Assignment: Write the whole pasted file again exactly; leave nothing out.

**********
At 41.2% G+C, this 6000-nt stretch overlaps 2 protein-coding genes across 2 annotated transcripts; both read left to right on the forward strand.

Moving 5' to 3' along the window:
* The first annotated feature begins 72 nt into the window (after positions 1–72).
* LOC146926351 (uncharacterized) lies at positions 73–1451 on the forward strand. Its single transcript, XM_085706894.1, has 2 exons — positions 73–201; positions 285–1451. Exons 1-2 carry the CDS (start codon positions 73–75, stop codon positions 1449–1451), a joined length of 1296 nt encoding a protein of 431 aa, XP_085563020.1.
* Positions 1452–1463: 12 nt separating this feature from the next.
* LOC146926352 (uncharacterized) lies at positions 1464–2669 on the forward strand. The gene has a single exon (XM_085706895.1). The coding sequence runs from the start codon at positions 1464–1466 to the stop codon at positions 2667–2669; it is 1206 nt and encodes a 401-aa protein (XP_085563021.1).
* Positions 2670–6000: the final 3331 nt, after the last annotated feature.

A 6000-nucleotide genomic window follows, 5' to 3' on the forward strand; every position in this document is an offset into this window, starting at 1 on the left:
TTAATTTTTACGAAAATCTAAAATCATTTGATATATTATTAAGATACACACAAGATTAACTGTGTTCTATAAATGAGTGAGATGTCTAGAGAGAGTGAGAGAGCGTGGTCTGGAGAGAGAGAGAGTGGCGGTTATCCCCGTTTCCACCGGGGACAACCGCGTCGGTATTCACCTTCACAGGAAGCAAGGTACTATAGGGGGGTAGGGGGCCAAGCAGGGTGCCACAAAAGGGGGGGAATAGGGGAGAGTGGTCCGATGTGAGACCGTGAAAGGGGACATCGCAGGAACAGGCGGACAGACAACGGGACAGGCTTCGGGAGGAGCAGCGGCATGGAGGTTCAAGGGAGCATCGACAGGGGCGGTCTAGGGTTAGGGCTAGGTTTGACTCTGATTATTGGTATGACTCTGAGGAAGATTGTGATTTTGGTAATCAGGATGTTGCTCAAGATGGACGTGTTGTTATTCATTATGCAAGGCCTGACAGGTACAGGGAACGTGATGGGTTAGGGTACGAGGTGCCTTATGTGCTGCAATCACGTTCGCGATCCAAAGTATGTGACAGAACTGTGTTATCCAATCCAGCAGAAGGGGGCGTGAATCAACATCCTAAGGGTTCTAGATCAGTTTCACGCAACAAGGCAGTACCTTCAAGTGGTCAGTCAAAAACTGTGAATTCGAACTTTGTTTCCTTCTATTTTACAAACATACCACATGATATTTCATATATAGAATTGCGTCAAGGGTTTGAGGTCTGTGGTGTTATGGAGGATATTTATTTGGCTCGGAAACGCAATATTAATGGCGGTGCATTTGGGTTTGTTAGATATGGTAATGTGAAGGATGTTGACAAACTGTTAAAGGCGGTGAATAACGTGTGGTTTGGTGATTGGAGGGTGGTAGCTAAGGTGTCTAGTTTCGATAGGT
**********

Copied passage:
At 41.2% G+C, this 6000-nt stretch overlaps 2 protein-coding genes across 2 annotated transcripts; both read left to right on the forward strand.

Moving 5' to 3' along the window:
* The first annotated feature begins 72 nt into the window (after positions 1–72).
* LOC146926351 (uncharacterized) lies at positions 73–1451 on the forward strand. Its single transcript, XM_085706894.1, has 2 exons — positions 73–201; positions 285–1451. Exons 1-2 carry the CDS (start codon positions 73–75, stop codon positions 1449–1451), a joined length of 1296 nt encoding a protein of 431 aa, XP_085563020.1.
* Positions 1452–1463: 12 nt separating this feature from the next.
* LOC146926352 (uncharacterized) lies at positions 1464–2669 on the forward strand. The gene has a single exon (XM_085706895.1). The coding sequence runs from the start codon at positions 1464–1466 to the stop codon at positions 2667–2669; it is 1206 nt and encodes a 401-aa protein (XP_085563021.1).
* Positions 2670–6000: the final 3331 nt, after the last annotated feature.

A 6000-nucleotide genomic window follows, 5' to 3' on the forward strand; every position in this document is an offset into this window, starting at 1 on the left:
TTAATTTTTACGAAAATCTAAAATCATTTGATATATTATTAAGATACACACAAGATTAACTGTGTTCTATAAATGAGTGAGATGTCTAGAGAGAGTGAGAGAGCGTGGTCTGGAGAGAGAGAGAGTGGCGGTTATCCCCGTTTCCACCGGGGACAACCGCGTCGGTATTCACCTTCACAGGAAGCAAGGTACTATAGGGGGGTAGGGGGCCAAGCAGGGTGCCACAAAAGGGGGGGAATAGGGGAGAGTGGTCCGATGTGAGACCGTGAAAGGGGACATCGCAGGAACAGGCGGACAGACAACGGGACAGGCTTCGGGAGGAGCAGCGGCATGGAGGTTCAAGGGAGCATCGACAGGGGCGGTCTAGGGTTAGGGCTAGGTTTGACTCTGATTATTGGTATGACTCTGAGGAAGATTGTGATTTTGGTAATCAGGATGTTGCTCAAGATGGACGTGTTGTTATTCATTATGCAAGGCCTGACAGGTACAGGGAACGTGATGGGTTAGGGTACGAGGTGCCTTATGTGCTGCAATCACGTTCGCGATCCAAAGTATGTGACAGAACTGTGTTATCCAATCCAGCAGAAGGGGGCGTGAATCAACATCCTAAGGGTTCTAGATCAGTTTCACGCAACAAGGCAGTACCTTCAAGTGGTCAGTCAAAAACTGTGAATTCGAACTTTGTTTCCTTCTATTTTACAAACATACCACATGATATTTCATATATAGAATTGCGTCAAGGGTTTGAGGTCTGTGGTGTTATGGAGGATATTTATTTGGCTCGGAAACGCAATATTAATGGCGGTGCATTTGGGTTTGTTAGATATGGTAATGTGAAGGATGTTGACAAACTGTTAAAGGCGGTGAATAACGTGTGGTTTGGTGATTGGAGGGTGGTAGCTAAGGTGTCTAGTTTCGATAGGT